Our callers made a strong impression on us since they handled the situation with such determination. They remembered all of the names of the people that they spoke to; they were asking clear and directed questions; they had a timeline of events; and they called all ends of the spectrum from the insurance company, to the Massachusetts Attorney General’s office, to GLAD.

We were able to guide them through some steps to challenge the information that they were given. Sometimes simply requesting a denial in writing is enough to cause authorities to take a closer look at their decisions and correct them. Massachusetts authorities realized, a little late, that they cannot deny state, country or municipal employees same-sex spousal health benefits.

When they won health insurance coverage for the spouse, they thanked us by sending a fruit, cracker and cheese basket. This was the first time that we ever received a gift from one of our InfoLine callers, and we were, well, just touched. They wrote to us saying that:

Your team at GLAD talked us through every step of the process to get us to where we needed to be, which was having my employer provide health insurance for my wife in addition to myself. We have never encountered such cooperation and compassion while getting correct information based on the law and our rights as a same-sex married couple with which to combat the inaccurate information being given to me by my employer.

Thank you to this amazing couple, to our volunteers, to our legal team for having our back, and to the community for turning to us for information.

Tuesday, August 2, 2011

Stop Me If You’ve Heard This One Before: Anti-gay activists attempting a lawsuit to overturn marriage equality in NY

Last week’s news that anti-gay activists filed a lawsuit to overturn New York’s new marriage equality law and to nullify the nuptials that have happened since the law took effect July 24 brought back fond memories of the four frivolous lawsuits that were filed in the run-up to May 17, 2004, the day our Goodridge marriage ruling went into effect.

The thousands of happily married same-sex couples in the Bay State are the proof that those lawsuits were tossed out in less time than it takes to say “I do.” Without boring you with the details, they were all pretty ridiculous (you can read about them here.) The bottom line is that each of the suits was a desperate attempt to stop the first marriages of same sex couples in the country.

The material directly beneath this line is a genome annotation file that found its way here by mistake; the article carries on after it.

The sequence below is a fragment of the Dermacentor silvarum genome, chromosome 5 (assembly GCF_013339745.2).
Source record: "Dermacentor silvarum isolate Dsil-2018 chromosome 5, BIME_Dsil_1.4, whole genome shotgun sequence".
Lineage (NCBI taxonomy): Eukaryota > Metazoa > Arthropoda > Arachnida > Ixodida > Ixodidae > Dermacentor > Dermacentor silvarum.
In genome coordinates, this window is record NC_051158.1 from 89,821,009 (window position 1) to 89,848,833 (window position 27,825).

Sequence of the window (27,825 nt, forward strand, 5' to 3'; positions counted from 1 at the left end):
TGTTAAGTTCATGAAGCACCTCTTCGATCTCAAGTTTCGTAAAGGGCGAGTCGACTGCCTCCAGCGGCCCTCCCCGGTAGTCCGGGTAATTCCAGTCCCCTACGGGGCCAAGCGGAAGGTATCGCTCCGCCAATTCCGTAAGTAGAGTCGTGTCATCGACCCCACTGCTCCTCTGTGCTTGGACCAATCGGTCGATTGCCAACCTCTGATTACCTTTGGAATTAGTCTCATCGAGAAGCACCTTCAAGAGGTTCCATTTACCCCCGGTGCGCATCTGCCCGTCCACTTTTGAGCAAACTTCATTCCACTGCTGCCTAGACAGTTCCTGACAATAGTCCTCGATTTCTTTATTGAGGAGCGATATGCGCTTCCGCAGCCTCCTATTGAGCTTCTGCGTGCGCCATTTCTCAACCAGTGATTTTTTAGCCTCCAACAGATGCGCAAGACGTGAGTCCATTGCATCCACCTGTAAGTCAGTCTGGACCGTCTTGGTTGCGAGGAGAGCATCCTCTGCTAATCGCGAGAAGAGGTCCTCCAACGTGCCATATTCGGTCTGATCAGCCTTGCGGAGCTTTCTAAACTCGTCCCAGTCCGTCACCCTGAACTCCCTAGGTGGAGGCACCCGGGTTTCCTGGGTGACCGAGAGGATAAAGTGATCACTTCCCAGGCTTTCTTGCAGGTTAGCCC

Not surprisingly, Liberty Counsel, the Florida-based right-wing organization that has filed suit against the New York Senate, was behind one of the suits filed in Massachusetts. Liberty is representing a group called New Yorkers for Constitutional Freedoms, an organization that, according to its website “exists to influence legislation and legislators for the Lord Jesus Christ.” WWJD? Hire a lobbyist, apparently.

And which Liberty Counsel lawyer is representing New Yorkers for Constitutional Freedoms? That would be Rena Lindevaldsen, the same attorney who represented a group of anti-gay state legislators in Massachusetts who wanted to delay the implementation of Goodridge until after they had the opportunity to vote on their constituents’ right to marry. Nice try, but even the U.S. Supreme Court didn’t want to touch that one.

The LGBT blog Box Turtle Bulletin has a great piece up about the NY lawsuit, which includes some interesting tidbits and links exposing Lindevaldsen’s somewhat extreme views, including her statement at a conference hosted by the rabidly anti-gay group Americans For Truth About Homosexuality, in which she reportedly griped that she does not appreciate the separation of church and state one bit.

“When they ask me to be secular in my argumentation, they’re asking me to give up Truth. They’re asking me to give up my best weapon which is the absolute reality that I know from God,” Lindevaldsen said, according to the Friendly Atheist blog. “They’re asking me to go over onto their playing field and use their weapons that they chose for me.”

Lindevaldsen is also well known to GLAD because she is the attorney representing Lisa Miller, the woman who kidnapped her daughter Isabella and fled to Nicaragua in violation of a court order that transferred custody to Isabella’s other mother and Lisa’s ex-partner, Janet Jenkins, who is our client. The FBI arrested a Christian missionary in the case some months back. You can read more about that in our April 22 post.